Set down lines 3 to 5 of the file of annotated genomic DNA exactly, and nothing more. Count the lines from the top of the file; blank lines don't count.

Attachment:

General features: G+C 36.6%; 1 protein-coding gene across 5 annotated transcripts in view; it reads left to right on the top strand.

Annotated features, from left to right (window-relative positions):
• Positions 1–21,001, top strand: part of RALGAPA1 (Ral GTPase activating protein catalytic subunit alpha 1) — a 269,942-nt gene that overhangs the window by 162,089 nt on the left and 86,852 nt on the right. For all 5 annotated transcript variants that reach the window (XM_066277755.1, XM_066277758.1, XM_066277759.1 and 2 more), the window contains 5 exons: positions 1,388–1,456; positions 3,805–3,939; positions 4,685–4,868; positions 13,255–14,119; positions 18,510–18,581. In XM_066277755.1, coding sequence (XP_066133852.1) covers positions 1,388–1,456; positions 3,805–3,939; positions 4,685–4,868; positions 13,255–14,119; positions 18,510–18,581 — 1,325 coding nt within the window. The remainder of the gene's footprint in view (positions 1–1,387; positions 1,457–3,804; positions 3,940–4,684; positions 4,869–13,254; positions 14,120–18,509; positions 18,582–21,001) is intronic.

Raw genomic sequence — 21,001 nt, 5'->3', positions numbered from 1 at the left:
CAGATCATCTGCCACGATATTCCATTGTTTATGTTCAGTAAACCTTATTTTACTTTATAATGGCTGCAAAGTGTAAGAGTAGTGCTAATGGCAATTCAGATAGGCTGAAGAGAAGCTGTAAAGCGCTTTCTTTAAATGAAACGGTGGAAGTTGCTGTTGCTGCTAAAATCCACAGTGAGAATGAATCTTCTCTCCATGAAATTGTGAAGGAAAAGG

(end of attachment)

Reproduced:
• Positions 1–21,001, top strand: part of RALGAPA1 (Ral GTPase activating protein catalytic subunit alpha 1) — a 269,942-nt gene that overhangs the window by 162,089 nt on the left and 86,852 nt on the right. For all 5 annotated transcript variants that reach the window (XM_066277755.1, XM_066277758.1, XM_066277759.1 and 2 more), the window contains 5 exons: positions 1,388–1,456; positions 3,805–3,939; positions 4,685–4,868; positions 13,255–14,119; positions 18,510–18,581. In XM_066277755.1, coding sequence (XP_066133852.1) covers positions 1,388–1,456; positions 3,805–3,939; positions 4,685–4,868; positions 13,255–14,119; positions 18,510–18,581 — 1,325 coding nt within the window. The remainder of the gene's footprint in view (positions 1–1,387; positions 1,457–3,804; positions 3,940–4,684; positions 4,869–13,254; positions 14,120–18,509; positions 18,582–21,001) is intronic.

Raw genomic sequence — 21,001 nt, 5'->3', positions numbered from 1 at the left:
CAGATCATCTGCCACGATATTCCATTGTTTATGTTCAGTAAACCTTATTTTACTTTATAATGGCTGCAAAGTGTAAGAGTAGTGCTAATGGCAATTCAGATAGGCTGAAGAGAAGCTGTAAAGCGCTTTCTTTAAATGAAACGGTGGAAGTTGCTGTTGCTGCTAAAATCCACAGTGAGAATGAATCTTCTCTCCATGAAATTGTGAAGGAAAAGG